I was quite unhappy to find out how thoroughly the Hungarians collaborated with the Nazis, as well as the fact that they played a part in one tenth of the deaths in the Holocaust. The people from Hungary who survived the Holocaust returned to find their homes looted, and even the bricks removed from their walls. In Denmark their neighbors watered the plants and fed their cats, and that was after making sure they made it safely over to neutral Sweden. Quite a difference.
The Hungarian Jews were systematically deprived of their rights, property, freedom, dignity, and in many cases their lives. Never during the Holocaust was there such an accelerated program of the implementation of Hitler’s final solution and eradication of so called undesirables.
The Holocaust Museum here presented the information in a creative and unencumbered fashion, but the goulash just isn’t going to taste the same after a visit there. I’m going to head over to the hot springs fed bath house tomorrow, and see if I can do a bit of a soul cleansing. Then maybe follow up with a little Jazz in the evening. I shall still be glad to move on to my next country which I hope will not bear the stain of Hitler’s Reich.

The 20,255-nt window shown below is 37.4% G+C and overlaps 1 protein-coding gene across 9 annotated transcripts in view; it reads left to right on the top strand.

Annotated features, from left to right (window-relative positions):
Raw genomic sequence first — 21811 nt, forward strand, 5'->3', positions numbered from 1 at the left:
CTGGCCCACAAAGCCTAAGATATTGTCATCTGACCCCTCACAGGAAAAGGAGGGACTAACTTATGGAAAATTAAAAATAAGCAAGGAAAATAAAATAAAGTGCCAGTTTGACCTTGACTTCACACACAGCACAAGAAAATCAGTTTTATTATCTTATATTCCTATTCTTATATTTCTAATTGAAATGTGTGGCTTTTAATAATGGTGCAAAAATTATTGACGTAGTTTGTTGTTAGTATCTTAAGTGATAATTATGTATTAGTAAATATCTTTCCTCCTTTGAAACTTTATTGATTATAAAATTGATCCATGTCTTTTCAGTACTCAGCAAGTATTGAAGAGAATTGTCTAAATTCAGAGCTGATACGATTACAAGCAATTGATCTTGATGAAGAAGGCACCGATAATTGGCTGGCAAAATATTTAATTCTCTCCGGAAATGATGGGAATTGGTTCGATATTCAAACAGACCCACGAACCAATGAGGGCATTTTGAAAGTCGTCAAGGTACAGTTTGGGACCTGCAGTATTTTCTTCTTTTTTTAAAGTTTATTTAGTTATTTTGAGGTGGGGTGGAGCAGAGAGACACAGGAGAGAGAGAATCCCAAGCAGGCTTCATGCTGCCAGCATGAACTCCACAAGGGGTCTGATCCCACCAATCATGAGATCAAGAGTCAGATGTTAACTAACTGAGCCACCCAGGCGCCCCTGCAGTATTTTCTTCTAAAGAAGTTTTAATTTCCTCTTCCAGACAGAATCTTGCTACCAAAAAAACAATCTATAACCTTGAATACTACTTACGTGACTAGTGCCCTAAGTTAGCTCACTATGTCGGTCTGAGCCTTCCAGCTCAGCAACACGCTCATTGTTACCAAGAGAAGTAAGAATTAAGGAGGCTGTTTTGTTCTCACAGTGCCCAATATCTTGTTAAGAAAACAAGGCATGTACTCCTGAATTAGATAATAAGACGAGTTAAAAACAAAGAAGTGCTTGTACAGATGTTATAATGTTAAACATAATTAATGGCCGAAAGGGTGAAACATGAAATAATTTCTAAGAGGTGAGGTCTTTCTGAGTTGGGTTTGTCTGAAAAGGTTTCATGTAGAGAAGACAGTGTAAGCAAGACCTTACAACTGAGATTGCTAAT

Here’s the entryway to my Hostel/Apartment. It was a three-room apartment that was terribly mildewed in the common area so I had to hide out in my room which was hot, windowless and lightless. This didn’t help my Budapest experience. It had good reviews and was supposed to be in the city center when it really was on the periphery.
This is a delightful pixie tour guide who actually started my visit off on the right foot.
Rub his belly to be guaranteed a good meal.
Franz Liszt – Famous Hungarian Composer
Sculpture showing the distances to all major Hungarian cities.
The Chain Bridge
Funicular – The Easy Way Up
Our Way Up
A Symbolic Gesture To The Soviets
The Parliament Building
Closeup of the struts on the Chain Bridge
The entrance of the Holocaust Museum
A truckload of Nazis being cheered into Budapest.
László Endre – A despicable Hungarian.
The end for so many.
Beautiful Synagog at the end of the museum.
Memorial Wall Sculpture
A plaque in the street designating one of the many who were taken from their homes.